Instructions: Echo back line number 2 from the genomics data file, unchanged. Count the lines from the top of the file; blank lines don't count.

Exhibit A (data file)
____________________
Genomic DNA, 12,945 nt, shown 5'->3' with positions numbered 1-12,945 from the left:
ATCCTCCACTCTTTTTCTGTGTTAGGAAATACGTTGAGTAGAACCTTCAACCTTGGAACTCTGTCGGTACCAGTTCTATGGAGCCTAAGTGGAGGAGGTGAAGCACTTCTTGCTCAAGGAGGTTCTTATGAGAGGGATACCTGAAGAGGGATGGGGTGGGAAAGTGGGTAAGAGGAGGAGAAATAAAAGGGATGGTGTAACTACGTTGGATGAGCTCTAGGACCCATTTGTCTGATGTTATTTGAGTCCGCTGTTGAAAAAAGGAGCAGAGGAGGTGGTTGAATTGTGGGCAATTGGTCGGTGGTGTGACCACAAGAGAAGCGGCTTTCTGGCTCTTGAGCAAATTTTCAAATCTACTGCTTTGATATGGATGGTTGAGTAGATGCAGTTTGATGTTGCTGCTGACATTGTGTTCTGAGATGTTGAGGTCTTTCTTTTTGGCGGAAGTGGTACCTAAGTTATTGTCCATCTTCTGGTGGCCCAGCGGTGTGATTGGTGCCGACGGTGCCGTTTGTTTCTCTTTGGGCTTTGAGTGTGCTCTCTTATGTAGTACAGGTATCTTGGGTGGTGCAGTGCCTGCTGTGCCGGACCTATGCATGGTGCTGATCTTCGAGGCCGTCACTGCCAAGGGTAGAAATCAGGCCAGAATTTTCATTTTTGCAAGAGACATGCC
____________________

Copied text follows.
ATCCTCCACTCTTTTTCTGTGTTAGGAAATACGTTGAGTAGAACCTTCAACCTTGGAACTCTGTCGGTACCAGTTCTATGGAGCCTAAGTGGAGGAGGTGAAGCACTTCTTGCTCAAGGAGGTTCTTATGAGAGGGATACCTGAAGAGGGATGGGGTGGGAAAGTGGGTAAGAGGAGGAGAAATAAAAGGGATGGTGTAACTACGTTGGATGAGCTCTAGGACCCATTTGTCTGATGTTATTTGAGTCCGCTGTTGAAAAAAGGAGCAGAGGAGGTGGTTGAATTGTGGGCAATTGGTCGGTGGTGTGACCACAAGAGAAGCGGCTTTCTGGCTCTTGAGCAAATTTTCAAATCTACTGCTTTGATATGGATGGTTGAGTAGATGCAGTTTGATGTTGCTGCTGACATTGTGTTCTGAGATGTTGAGGTCTTTCTTTTTGGCGGAAGTGGTACCTAAGTTATTGTCCATCTTCTGGTGGCCCAGCGGTGTGATTGGTGCCGACGGTGCCGTTTGTTTCTCTTTGGGCTTTGAGTGTGCTCTCTTATGTAGTACAGGTATCTTGGGTGGTGCAGTGCCTGCTGTGCCGGACCTATGCATGGTGCTGATCTTCGAGGCCGTCACTGCCAAGGGTAGAAATCAGGCCAGAATTTTCATTTTTGCAAGAGACATGCC